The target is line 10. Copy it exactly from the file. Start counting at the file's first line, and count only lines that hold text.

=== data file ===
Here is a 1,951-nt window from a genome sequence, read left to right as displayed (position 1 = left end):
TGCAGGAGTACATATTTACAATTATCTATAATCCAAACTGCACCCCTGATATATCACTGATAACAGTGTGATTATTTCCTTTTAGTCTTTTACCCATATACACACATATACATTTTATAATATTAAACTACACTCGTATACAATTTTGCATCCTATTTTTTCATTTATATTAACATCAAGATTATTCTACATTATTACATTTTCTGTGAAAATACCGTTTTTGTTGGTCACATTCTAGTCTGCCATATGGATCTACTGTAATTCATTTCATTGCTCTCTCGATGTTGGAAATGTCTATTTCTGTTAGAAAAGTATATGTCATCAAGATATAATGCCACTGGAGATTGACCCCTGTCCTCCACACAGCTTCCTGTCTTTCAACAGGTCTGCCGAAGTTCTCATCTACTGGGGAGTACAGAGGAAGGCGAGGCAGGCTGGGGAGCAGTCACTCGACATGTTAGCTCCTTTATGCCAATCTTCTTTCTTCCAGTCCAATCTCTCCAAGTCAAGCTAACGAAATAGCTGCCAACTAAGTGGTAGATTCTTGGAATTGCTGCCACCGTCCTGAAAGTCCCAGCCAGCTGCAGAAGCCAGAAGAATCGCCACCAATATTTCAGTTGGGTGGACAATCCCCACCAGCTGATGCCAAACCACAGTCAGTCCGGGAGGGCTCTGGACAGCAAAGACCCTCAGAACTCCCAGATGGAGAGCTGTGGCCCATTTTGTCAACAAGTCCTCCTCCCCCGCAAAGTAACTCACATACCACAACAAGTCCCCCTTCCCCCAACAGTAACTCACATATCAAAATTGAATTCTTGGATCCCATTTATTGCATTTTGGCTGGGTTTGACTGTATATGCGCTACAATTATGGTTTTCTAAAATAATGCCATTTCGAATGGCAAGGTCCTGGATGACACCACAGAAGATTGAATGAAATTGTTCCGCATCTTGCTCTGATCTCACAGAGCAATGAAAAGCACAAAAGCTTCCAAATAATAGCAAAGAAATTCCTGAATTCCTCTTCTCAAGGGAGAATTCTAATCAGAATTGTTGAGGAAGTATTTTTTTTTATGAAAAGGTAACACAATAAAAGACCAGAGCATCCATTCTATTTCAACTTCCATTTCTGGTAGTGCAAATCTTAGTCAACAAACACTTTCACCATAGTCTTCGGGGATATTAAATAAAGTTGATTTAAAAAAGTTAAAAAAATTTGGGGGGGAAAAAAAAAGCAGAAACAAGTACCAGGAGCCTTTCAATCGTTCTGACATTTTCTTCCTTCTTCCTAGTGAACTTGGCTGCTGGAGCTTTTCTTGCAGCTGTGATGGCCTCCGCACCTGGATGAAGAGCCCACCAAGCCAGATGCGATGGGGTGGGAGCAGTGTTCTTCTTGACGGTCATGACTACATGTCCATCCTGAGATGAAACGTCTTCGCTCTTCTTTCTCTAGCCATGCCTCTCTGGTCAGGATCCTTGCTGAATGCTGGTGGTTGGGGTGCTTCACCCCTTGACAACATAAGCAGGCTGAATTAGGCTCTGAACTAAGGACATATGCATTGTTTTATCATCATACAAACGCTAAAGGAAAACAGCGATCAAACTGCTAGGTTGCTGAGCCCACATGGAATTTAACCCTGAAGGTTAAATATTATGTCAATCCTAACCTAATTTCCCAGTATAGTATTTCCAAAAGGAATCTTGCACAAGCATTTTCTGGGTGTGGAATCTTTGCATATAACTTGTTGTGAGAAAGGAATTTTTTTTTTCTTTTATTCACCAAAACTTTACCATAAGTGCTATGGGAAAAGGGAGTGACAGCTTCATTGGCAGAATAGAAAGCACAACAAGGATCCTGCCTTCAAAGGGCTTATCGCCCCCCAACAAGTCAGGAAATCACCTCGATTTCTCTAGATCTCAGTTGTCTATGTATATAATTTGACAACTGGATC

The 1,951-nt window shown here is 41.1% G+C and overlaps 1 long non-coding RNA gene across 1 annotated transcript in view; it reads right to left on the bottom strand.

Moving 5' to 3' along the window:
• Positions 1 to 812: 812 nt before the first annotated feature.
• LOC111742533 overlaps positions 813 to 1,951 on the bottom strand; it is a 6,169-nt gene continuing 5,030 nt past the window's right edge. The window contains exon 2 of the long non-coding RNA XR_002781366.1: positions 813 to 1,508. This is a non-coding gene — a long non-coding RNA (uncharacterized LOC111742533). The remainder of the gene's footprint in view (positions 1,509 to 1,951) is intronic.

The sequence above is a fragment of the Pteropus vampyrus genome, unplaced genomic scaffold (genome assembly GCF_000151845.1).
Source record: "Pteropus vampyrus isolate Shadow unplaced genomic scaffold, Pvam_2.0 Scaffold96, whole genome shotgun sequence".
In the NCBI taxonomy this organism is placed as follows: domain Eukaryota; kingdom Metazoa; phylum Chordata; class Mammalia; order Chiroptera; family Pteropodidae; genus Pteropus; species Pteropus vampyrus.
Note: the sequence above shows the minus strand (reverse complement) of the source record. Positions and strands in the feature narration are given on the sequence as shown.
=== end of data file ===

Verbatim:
Note: the sequence above shows the minus strand (reverse complement) of the source record. Positions and strands in the feature narration are given on the sequence as shown.